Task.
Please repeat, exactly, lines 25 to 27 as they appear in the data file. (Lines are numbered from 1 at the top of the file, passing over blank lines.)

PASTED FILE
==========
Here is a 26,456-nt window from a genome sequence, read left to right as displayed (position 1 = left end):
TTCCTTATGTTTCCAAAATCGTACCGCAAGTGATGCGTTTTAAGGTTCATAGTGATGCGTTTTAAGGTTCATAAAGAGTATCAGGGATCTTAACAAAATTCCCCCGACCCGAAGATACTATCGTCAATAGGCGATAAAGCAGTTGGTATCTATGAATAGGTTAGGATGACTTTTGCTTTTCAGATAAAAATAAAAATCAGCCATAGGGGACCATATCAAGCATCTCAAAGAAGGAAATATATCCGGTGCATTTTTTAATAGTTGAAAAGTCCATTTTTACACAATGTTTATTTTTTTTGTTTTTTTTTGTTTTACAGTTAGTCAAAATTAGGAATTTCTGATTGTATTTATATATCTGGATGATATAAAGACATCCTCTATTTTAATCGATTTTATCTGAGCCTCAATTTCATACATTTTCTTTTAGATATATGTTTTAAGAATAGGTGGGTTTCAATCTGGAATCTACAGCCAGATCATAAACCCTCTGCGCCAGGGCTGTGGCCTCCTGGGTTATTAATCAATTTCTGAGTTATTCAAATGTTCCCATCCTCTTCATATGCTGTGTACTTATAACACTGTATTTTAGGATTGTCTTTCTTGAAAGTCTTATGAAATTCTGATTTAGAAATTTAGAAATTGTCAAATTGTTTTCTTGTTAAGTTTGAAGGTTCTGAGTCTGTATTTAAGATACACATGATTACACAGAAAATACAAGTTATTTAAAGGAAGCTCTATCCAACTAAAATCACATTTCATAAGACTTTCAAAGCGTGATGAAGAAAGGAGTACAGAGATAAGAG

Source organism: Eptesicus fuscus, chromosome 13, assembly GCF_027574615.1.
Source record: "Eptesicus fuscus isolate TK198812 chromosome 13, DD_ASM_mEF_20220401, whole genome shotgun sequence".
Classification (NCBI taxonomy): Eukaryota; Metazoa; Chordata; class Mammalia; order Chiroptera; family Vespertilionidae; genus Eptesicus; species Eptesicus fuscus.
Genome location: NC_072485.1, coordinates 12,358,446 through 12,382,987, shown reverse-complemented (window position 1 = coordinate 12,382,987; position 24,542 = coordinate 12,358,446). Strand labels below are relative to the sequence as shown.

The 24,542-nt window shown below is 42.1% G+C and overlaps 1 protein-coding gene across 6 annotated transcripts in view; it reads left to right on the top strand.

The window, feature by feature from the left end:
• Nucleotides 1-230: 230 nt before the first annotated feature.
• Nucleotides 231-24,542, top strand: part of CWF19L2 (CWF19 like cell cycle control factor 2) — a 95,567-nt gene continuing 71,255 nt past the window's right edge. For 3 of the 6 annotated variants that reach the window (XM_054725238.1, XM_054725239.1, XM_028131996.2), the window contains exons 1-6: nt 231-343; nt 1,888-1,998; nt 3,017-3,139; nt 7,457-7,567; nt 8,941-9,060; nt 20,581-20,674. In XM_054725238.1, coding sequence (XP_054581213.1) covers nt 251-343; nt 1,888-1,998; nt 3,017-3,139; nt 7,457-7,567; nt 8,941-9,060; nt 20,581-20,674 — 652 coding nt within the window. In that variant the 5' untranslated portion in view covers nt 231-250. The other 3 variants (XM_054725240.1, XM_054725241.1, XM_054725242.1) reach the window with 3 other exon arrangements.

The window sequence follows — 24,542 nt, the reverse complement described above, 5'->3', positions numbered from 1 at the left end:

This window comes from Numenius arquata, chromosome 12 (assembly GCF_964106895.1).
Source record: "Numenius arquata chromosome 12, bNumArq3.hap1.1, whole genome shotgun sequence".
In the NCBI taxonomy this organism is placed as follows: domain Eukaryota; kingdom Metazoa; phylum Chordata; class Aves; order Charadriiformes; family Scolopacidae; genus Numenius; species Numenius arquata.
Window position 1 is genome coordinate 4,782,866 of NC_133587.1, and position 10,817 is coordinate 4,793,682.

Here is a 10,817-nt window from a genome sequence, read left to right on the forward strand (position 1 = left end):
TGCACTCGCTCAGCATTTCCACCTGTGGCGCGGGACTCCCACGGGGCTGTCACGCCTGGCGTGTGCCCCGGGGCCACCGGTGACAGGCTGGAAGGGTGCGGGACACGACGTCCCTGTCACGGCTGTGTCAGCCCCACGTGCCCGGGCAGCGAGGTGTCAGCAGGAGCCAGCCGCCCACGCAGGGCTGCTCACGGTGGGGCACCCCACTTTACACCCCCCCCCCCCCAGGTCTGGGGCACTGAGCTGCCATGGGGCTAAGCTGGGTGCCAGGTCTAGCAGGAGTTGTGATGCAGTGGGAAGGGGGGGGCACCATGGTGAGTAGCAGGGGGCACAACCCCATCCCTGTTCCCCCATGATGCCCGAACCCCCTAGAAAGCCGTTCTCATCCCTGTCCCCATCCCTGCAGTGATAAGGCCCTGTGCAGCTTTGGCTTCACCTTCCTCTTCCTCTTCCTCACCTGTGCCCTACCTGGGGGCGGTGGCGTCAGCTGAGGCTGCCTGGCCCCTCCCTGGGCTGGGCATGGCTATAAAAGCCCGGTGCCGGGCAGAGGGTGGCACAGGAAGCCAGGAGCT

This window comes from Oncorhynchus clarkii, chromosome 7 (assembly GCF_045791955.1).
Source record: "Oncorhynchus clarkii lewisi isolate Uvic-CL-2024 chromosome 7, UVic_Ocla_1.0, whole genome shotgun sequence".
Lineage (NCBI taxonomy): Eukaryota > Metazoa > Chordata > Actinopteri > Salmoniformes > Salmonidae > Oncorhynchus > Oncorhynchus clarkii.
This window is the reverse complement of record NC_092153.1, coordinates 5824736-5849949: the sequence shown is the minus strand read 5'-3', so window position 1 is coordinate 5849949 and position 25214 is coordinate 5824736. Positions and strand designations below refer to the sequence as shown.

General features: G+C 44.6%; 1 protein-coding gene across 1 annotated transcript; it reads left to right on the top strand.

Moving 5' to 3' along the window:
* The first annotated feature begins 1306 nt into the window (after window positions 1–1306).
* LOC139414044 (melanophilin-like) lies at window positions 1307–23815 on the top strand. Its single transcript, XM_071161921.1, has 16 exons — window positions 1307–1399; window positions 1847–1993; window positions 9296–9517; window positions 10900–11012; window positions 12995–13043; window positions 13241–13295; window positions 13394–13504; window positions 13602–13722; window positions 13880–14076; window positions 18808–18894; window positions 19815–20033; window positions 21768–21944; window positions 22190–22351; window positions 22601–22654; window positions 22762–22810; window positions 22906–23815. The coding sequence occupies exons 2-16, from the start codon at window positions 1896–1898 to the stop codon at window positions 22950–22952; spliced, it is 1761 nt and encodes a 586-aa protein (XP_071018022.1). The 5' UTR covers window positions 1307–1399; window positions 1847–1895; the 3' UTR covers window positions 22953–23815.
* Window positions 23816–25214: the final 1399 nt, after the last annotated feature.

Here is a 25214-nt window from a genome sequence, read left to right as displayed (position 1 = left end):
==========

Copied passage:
* LOC139414044 (melanophilin-like) lies at window positions 1307–23815 on the top strand. Its single transcript, XM_071161921.1, has 16 exons — window positions 1307–1399; window positions 1847–1993; window positions 9296–9517; window positions 10900–11012; window positions 12995–13043; window positions 13241–13295; window positions 13394–13504; window positions 13602–13722; window positions 13880–14076; window positions 18808–18894; window positions 19815–20033; window positions 21768–21944; window positions 22190–22351; window positions 22601–22654; window positions 22762–22810; window positions 22906–23815. The coding sequence occupies exons 2-16, from the start codon at window positions 1896–1898 to the stop codon at window positions 22950–22952; spliced, it is 1761 nt and encodes a 586-aa protein (XP_071018022.1). The 5' UTR covers window positions 1307–1399; window positions 1847–1895; the 3' UTR covers window positions 22953–23815.
* Window positions 23816–25214: the final 1399 nt, after the last annotated feature.

Here is a 25214-nt window from a genome sequence, read left to right as displayed (position 1 = left end):